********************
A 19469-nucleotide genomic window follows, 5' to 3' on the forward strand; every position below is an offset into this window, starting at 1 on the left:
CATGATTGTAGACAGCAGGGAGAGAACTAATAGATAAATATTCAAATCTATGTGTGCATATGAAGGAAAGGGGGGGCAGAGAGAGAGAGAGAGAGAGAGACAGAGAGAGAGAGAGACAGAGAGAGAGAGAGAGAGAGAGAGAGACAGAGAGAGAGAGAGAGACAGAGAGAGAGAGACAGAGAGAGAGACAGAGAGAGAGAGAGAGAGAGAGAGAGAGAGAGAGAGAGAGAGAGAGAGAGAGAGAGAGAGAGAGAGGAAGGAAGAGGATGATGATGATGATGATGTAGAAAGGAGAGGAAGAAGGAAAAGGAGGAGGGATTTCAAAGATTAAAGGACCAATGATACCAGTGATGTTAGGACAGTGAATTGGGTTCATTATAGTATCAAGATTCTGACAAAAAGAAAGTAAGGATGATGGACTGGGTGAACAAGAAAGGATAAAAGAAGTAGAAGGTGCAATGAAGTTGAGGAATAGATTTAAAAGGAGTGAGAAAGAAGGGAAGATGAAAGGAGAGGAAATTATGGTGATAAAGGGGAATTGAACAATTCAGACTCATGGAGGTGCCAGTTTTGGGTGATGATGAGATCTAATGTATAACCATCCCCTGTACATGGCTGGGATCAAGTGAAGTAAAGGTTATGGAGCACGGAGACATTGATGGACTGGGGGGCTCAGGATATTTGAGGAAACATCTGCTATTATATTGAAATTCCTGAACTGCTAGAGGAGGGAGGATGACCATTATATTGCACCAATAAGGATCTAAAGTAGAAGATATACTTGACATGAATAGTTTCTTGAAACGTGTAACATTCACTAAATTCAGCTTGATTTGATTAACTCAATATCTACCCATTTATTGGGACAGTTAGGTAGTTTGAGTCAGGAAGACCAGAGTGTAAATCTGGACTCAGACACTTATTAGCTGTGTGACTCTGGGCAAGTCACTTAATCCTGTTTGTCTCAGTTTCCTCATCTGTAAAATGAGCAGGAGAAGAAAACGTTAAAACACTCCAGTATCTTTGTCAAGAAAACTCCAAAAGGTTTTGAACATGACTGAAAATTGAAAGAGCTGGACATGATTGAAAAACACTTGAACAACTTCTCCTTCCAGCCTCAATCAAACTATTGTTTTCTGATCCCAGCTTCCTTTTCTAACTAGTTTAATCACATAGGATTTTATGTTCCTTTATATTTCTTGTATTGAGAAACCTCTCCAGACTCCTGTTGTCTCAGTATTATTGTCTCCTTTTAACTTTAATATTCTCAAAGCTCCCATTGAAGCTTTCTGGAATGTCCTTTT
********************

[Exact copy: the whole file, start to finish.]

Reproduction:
A 19469-nucleotide genomic window follows, 5' to 3' on the forward strand; every position below is an offset into this window, starting at 1 on the left:
CATGATTGTAGACAGCAGGGAGAGAACTAATAGATAAATATTCAAATCTATGTGTGCATATGAAGGAAAGGGGGGGCAGAGAGAGAGAGAGAGAGAGAGACAGAGAGAGAGAGAGACAGAGAGAGAGAGAGAGAGAGAGAGAGACAGAGAGAGAGAGAGAGACAGAGAGAGAGAGACAGAGAGAGAGACAGAGAGAGAGAGAGAGAGAGAGAGAGAGAGAGAGAGAGAGAGAGAGAGAGAGAGAGAGAGAGAGAGGAAGGAAGAGGATGATGATGATGATGATGTAGAAAGGAGAGGAAGAAGGAAAAGGAGGAGGGATTTCAAAGATTAAAGGACCAATGATACCAGTGATGTTAGGACAGTGAATTGGGTTCATTATAGTATCAAGATTCTGACAAAAAGAAAGTAAGGATGATGGACTGGGTGAACAAGAAAGGATAAAAGAAGTAGAAGGTGCAATGAAGTTGAGGAATAGATTTAAAAGGAGTGAGAAAGAAGGGAAGATGAAAGGAGAGGAAATTATGGTGATAAAGGGGAATTGAACAATTCAGACTCATGGAGGTGCCAGTTTTGGGTGATGATGAGATCTAATGTATAACCATCCCCTGTACATGGCTGGGATCAAGTGAAGTAAAGGTTATGGAGCACGGAGACATTGATGGACTGGGGGGCTCAGGATATTTGAGGAAACATCTGCTATTATATTGAAATTCCTGAACTGCTAGAGGAGGGAGGATGACCATTATATTGCACCAATAAGGATCTAAAGTAGAAGATATACTTGACATGAATAGTTTCTTGAAACGTGTAACATTCACTAAATTCAGCTTGATTTGATTAACTCAATATCTACCCATTTATTGGGACAGTTAGGTAGTTTGAGTCAGGAAGACCAGAGTGTAAATCTGGACTCAGACACTTATTAGCTGTGTGACTCTGGGCAAGTCACTTAATCCTGTTTGTCTCAGTTTCCTCATCTGTAAAATGAGCAGGAGAAGAAAACGTTAAAACACTCCAGTATCTTTGTCAAGAAAACTCCAAAAGGTTTTGAACATGACTGAAAATTGAAAGAGCTGGACATGATTGAAAAACACTTGAACAACTTCTCCTTCCAGCCTCAATCAAACTATTGTTTTCTGATCCCAGCTTCCTTTTCTAACTAGTTTAATCACATAGGATTTTATGTTCCTTTATATTTCTTGTATTGAGAAACCTCTCCAGACTCCTGTTGTCTCAGTATTATTGTCTCCTTTTAACTTTAATATTCTCAAAGCTCCCATTGAAGCTTTCTGGAATGTCCTTTT